The Travel Troubleshooter: Hotel burns nonsmoking guest with fee

Question: I prepaid for a room at the Ace Hotel New York through a site called Jetsetter.com recently. I had stayed at Ace Hotel in Palm Springs a year ago with a group, and had been thoroughly impressed with my stay.
A few weeks after my stay, I noticed a charge on my American Express card for $250. I inquired with American Express regarding the charge and after a couple of weeks Amex informed me that, Ace charged me a smoking fee.

There’s just one problem: I don’t smoke.

In fact, I suffer from allergies and can’t even be around people who smoke. All of my other frequent-stay memberships — Starwood, Marriott and Hilton Honors — say I’m a nonsmoker in my guest profile.

Is this just another way for hotels to make money? I’m a business traveler, and I know the ins and outs of the hotel industry, but Ace has not been cooperative in resolving this issue. Any help you can provide to shed some light on this ridiculous charging practice would be much appreciated. — Bernardino Suva, Los Angeles

Answer: Ace shouldn’t have charged a smoking fee unless you smoked in your room. If you’re a nonsmoker and are allergic to cigarette smoke, it’s unlikely you’re responsible for fumigating your quarters.

Who did it? It could have been a housekeeper. I once returned from breakfast on the day I was supposed to check out of a small inn on Washington state’s San Juan Islands, to find my luggage stacked outside the door. Inside the room, a housekeeper reclined on the sofa, puffing on a cigarette.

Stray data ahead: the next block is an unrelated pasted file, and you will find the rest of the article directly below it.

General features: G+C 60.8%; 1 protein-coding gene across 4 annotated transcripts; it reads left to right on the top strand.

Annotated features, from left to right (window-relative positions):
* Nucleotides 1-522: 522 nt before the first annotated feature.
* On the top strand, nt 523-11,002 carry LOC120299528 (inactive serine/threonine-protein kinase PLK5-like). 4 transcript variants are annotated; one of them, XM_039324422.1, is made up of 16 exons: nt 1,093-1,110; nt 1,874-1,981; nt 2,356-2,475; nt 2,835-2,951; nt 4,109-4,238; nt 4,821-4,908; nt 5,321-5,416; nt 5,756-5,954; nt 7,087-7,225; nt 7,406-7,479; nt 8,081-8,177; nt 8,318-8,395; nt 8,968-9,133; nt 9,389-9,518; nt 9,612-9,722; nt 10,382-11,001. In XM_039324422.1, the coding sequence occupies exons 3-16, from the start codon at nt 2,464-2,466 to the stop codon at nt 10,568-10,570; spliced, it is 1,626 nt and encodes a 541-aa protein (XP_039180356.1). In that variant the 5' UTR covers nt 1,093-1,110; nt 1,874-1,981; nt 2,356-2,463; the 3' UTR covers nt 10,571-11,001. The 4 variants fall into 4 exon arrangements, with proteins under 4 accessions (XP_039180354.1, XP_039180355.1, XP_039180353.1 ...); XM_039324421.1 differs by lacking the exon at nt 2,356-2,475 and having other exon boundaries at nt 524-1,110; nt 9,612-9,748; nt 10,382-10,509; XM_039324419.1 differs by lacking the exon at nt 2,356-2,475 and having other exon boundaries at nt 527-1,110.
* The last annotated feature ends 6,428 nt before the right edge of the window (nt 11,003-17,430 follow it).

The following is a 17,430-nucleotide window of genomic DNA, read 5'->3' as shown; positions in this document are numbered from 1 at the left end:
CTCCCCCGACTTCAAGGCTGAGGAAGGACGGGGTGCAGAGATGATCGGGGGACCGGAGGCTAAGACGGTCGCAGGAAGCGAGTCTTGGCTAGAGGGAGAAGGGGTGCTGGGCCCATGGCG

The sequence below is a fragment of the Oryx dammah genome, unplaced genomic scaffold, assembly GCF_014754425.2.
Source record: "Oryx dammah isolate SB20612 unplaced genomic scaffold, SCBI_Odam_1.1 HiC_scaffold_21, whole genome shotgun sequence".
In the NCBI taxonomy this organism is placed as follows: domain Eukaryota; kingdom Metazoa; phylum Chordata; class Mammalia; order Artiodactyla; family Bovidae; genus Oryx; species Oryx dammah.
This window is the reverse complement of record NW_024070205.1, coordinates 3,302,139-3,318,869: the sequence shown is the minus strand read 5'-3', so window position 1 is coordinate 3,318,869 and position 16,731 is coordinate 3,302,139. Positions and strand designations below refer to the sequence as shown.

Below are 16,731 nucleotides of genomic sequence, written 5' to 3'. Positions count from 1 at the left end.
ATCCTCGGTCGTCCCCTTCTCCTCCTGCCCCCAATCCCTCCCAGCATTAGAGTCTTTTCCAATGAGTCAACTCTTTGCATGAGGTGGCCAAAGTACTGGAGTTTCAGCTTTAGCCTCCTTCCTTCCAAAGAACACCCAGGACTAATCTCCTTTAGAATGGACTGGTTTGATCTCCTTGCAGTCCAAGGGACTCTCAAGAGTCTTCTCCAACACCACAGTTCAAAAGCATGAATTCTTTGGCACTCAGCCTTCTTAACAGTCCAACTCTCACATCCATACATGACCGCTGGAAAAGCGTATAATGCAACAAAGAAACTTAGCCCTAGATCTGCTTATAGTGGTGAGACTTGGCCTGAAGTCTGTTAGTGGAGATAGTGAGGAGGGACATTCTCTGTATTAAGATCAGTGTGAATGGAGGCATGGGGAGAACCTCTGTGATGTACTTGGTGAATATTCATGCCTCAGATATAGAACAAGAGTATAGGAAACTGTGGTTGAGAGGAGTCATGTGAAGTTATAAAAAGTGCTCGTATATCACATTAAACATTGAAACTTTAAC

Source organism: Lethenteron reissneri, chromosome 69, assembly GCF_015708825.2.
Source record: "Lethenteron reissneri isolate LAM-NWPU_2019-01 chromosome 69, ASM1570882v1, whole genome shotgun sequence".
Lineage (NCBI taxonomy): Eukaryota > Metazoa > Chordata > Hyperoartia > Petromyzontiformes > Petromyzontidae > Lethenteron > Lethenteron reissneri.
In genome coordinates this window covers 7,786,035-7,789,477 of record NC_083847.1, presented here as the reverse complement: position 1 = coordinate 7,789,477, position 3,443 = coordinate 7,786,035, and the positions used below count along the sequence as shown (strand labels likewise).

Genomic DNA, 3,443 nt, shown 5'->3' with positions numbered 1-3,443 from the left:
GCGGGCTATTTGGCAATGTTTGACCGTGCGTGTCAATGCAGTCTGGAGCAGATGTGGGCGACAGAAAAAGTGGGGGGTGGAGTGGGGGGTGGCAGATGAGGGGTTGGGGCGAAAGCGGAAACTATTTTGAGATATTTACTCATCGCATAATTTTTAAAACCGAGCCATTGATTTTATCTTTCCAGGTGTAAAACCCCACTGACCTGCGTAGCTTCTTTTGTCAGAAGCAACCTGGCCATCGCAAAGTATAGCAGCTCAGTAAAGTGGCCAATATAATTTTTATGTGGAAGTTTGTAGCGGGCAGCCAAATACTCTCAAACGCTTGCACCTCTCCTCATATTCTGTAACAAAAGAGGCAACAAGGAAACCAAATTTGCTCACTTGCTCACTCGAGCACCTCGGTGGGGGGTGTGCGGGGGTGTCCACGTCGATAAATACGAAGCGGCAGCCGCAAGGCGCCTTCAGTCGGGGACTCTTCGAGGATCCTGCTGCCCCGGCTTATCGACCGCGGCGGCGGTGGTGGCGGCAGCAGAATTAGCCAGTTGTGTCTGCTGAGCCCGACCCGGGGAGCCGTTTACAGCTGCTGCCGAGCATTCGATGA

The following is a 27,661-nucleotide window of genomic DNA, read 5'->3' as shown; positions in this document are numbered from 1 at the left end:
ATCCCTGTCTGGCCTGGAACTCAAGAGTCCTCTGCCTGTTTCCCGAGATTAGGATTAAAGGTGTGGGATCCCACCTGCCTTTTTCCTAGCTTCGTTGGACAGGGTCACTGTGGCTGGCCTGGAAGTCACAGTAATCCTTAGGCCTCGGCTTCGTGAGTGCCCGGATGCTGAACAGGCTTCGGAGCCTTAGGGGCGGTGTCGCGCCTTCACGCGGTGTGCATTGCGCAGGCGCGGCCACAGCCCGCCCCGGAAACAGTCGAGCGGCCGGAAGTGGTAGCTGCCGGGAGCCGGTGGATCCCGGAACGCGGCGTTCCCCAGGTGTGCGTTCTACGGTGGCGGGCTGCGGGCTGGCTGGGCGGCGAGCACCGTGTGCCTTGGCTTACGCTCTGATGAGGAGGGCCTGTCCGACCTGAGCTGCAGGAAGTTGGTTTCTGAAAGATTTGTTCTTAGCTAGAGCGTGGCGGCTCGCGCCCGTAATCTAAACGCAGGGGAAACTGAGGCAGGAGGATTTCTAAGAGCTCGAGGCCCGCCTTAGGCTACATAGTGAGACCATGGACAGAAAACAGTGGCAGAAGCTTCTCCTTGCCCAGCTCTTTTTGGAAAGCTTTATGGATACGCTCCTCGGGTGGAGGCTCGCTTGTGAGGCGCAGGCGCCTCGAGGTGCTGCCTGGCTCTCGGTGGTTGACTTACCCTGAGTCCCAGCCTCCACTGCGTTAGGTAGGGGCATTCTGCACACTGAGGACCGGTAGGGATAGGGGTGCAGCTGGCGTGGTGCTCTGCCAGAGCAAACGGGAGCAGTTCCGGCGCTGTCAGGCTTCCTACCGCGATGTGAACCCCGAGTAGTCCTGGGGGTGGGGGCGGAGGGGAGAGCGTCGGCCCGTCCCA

“Ya missed your checkout time,” she snarled, taking another drag and turning her head away.

I could have been hit with a smoking fee, but wasn’t.

It could have been a previous guest, too. Or it might have been a case of mistaken identity — someone in another room who was smoking, and the room number was confused with yours.

Are smoking charges a scam? They can be. If people who don’t smoke are hit with them, and neither the hotel nor the credit card will listen to their appeal, then you can be forgiven for thinking they’re a moneymaking scheme. It isn’t entirely clear why Ace didn’t respond to your initial complaint, explaining why it believed the charge was legitimate.

Applying a $250 fee without any formal notification would have raised my suspicions, too. Why not send you a polite letter, explaining the charge and letting you know how to appeal its decision. Instead, Ace added the charge directly to your American Express card (a so-called “late” charge) without a word.

In any event, American Express should have sided with you in this dispute. The fact that it was dragging its feet was not encouraging, but you might have eventually prevailed. Ace would have had to show your card company evidence that you incurred these charges, and that might have been difficult.

Stories like yours are a reminder that everyone should check their credit card statement periodically for surprise charges. If you don’t recognize an item, contact the merchant and ask about it. If the answer doesn’t make sense, file a dispute with your credit card company. Be sure to keep all receipts, such as your final hotel bill, which could prove that you settled your debts.

I contacted Ace on your behalf. A representative phoned you and agreed to refund the $250 fee. He also promised to make some changes to the way in which future cleaning fee claims are handled, to prevent another misunderstanding.

Christopher Elliott

Christopher Elliott is an author, journalist and consumer advocate. You can read more about him on his personal website or contact him at . Got a question or comment? You can post it on the new forum.

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